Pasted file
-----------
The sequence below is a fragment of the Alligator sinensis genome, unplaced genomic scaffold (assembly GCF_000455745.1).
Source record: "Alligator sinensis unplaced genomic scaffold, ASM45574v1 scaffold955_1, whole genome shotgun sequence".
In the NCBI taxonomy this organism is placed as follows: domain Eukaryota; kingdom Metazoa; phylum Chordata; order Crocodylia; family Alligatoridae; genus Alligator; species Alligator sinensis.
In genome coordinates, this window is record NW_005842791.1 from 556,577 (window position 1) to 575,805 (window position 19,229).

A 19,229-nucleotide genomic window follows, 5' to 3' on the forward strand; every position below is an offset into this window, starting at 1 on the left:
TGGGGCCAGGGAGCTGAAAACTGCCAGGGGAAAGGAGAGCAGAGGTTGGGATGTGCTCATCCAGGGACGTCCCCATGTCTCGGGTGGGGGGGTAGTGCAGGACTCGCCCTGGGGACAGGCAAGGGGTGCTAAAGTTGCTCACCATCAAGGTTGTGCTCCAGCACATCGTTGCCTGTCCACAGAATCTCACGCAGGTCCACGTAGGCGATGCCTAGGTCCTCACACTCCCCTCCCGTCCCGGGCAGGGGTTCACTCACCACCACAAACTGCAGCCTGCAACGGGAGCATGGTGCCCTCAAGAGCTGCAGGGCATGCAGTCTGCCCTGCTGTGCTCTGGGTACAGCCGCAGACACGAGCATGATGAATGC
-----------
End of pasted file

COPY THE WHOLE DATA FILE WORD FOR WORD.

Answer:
The sequence below is a fragment of the Alligator sinensis genome, unplaced genomic scaffold (assembly GCF_000455745.1).
Source record: "Alligator sinensis unplaced genomic scaffold, ASM45574v1 scaffold955_1, whole genome shotgun sequence".
In the NCBI taxonomy this organism is placed as follows: domain Eukaryota; kingdom Metazoa; phylum Chordata; order Crocodylia; family Alligatoridae; genus Alligator; species Alligator sinensis.
In genome coordinates, this window is record NW_005842791.1 from 556,577 (window position 1) to 575,805 (window position 19,229).

A 19,229-nucleotide genomic window follows, 5' to 3' on the forward strand; every position below is an offset into this window, starting at 1 on the left:
TGGGGCCAGGGAGCTGAAAACTGCCAGGGGAAAGGAGAGCAGAGGTTGGGATGTGCTCATCCAGGGACGTCCCCATGTCTCGGGTGGGGGGGTAGTGCAGGACTCGCCCTGGGGACAGGCAAGGGGTGCTAAAGTTGCTCACCATCAAGGTTGTGCTCCAGCACATCGTTGCCTGTCCACAGAATCTCACGCAGGTCCACGTAGGCGATGCCTAGGTCCTCACACTCCCCTCCCGTCCCGGGCAGGGGTTCACTCACCACCACAAACTGCAGCCTGCAACGGGAGCATGGTGCCCTCAAGAGCTGCAGGGCATGCAGTCTGCCCTGCTGTGCTCTGGGTACAGCCGCAGACACGAGCATGATGAATGC